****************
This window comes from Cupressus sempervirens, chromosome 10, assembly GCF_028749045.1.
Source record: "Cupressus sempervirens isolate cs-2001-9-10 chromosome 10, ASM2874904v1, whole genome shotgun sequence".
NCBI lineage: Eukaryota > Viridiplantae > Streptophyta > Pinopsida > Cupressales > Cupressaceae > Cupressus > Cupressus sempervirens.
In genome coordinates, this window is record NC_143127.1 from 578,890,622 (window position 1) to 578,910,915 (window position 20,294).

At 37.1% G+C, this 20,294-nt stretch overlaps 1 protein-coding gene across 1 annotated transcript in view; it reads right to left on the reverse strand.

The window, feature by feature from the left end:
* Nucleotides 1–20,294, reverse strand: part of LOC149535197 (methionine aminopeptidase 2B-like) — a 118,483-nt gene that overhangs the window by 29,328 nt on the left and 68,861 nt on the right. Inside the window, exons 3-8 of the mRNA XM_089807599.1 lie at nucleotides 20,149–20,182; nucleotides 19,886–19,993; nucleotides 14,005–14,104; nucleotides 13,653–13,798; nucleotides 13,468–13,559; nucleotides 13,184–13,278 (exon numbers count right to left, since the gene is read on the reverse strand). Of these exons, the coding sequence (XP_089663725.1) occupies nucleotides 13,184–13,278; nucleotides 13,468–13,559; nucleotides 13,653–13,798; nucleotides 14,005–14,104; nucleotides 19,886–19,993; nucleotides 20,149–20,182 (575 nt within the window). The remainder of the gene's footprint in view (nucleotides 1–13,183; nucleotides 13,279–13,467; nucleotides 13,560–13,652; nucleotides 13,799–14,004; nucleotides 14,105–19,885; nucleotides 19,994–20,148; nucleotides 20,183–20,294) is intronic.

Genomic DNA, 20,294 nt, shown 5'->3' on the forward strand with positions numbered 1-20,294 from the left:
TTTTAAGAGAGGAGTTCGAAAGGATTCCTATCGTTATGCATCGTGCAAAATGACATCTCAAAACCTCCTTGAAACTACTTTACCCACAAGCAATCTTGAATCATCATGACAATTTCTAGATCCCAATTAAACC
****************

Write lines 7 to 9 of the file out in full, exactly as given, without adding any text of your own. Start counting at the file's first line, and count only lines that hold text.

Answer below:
* Nucleotides 1–20,294, reverse strand: part of LOC149535197 (methionine aminopeptidase 2B-like) — a 118,483-nt gene that overhangs the window by 29,328 nt on the left and 68,861 nt on the right. Inside the window, exons 3-8 of the mRNA XM_089807599.1 lie at nucleotides 20,149–20,182; nucleotides 19,886–19,993; nucleotides 14,005–14,104; nucleotides 13,653–13,798; nucleotides 13,468–13,559; nucleotides 13,184–13,278 (exon numbers count right to left, since the gene is read on the reverse strand). Of these exons, the coding sequence (XP_089663725.1) occupies nucleotides 13,184–13,278; nucleotides 13,468–13,559; nucleotides 13,653–13,798; nucleotides 14,005–14,104; nucleotides 19,886–19,993; nucleotides 20,149–20,182 (575 nt within the window). The remainder of the gene's footprint in view (nucleotides 1–13,183; nucleotides 13,279–13,467; nucleotides 13,560–13,652; nucleotides 13,799–14,004; nucleotides 14,105–19,885; nucleotides 19,994–20,148; nucleotides 20,183–20,294) is intronic.

Genomic DNA, 20,294 nt, shown 5'->3' on the forward strand with positions numbered 1-20,294 from the left:
TTTTAAGAGAGGAGTTCGAAAGGATTCCTATCGTTATGCATCGTGCAAAATGACATCTCAAAACCTCCTTGAAACTACTTTACCCACAAGCAATCTTGAATCATCATGACAATTTCTAGATCCCAATTAAACC